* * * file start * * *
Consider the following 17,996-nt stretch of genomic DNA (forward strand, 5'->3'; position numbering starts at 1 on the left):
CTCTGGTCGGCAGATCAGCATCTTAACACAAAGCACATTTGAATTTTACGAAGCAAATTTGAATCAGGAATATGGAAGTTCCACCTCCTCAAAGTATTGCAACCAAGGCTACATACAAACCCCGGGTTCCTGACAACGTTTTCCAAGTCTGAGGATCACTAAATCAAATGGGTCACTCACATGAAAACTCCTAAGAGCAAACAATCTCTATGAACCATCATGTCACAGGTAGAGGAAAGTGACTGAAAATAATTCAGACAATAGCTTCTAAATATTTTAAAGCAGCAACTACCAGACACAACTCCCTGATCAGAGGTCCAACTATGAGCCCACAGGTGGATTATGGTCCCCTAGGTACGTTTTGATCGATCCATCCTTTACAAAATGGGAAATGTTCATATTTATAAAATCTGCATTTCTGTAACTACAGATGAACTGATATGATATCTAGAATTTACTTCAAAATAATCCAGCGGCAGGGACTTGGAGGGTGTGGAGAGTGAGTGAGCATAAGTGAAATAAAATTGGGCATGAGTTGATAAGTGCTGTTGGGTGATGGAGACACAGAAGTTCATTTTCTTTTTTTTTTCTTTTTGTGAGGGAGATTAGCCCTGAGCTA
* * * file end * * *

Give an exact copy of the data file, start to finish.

Consider the following 17,996-nt stretch of genomic DNA (forward strand, 5'->3'; position numbering starts at 1 on the left):
CTCTGGTCGGCAGATCAGCATCTTAACACAAAGCACATTTGAATTTTACGAAGCAAATTTGAATCAGGAATATGGAAGTTCCACCTCCTCAAAGTATTGCAACCAAGGCTACATACAAACCCCGGGTTCCTGACAACGTTTTCCAAGTCTGAGGATCACTAAATCAAATGGGTCACTCACATGAAAACTCCTAAGAGCAAACAATCTCTATGAACCATCATGTCACAGGTAGAGGAAAGTGACTGAAAATAATTCAGACAATAGCTTCTAAATATTTTAAAGCAGCAACTACCAGACACAACTCCCTGATCAGAGGTCCAACTATGAGCCCACAGGTGGATTATGGTCCCCTAGGTACGTTTTGATCGATCCATCCTTTACAAAATGGGAAATGTTCATATTTATAAAATCTGCATTTCTGTAACTACAGATGAACTGATATGATATCTAGAATTTACTTCAAAATAATCCAGCGGCAGGGACTTGGAGGGTGTGGAGAGTGAGTGAGCATAAGTGAAATAAAATTGGGCATGAGTTGATAAGTGCTGTTGGGTGATGGAGACACAGAAGTTCATTTTCTTTTTTTTTTCTTTTTGTGAGGGAGATTAGCCCTGAGCTA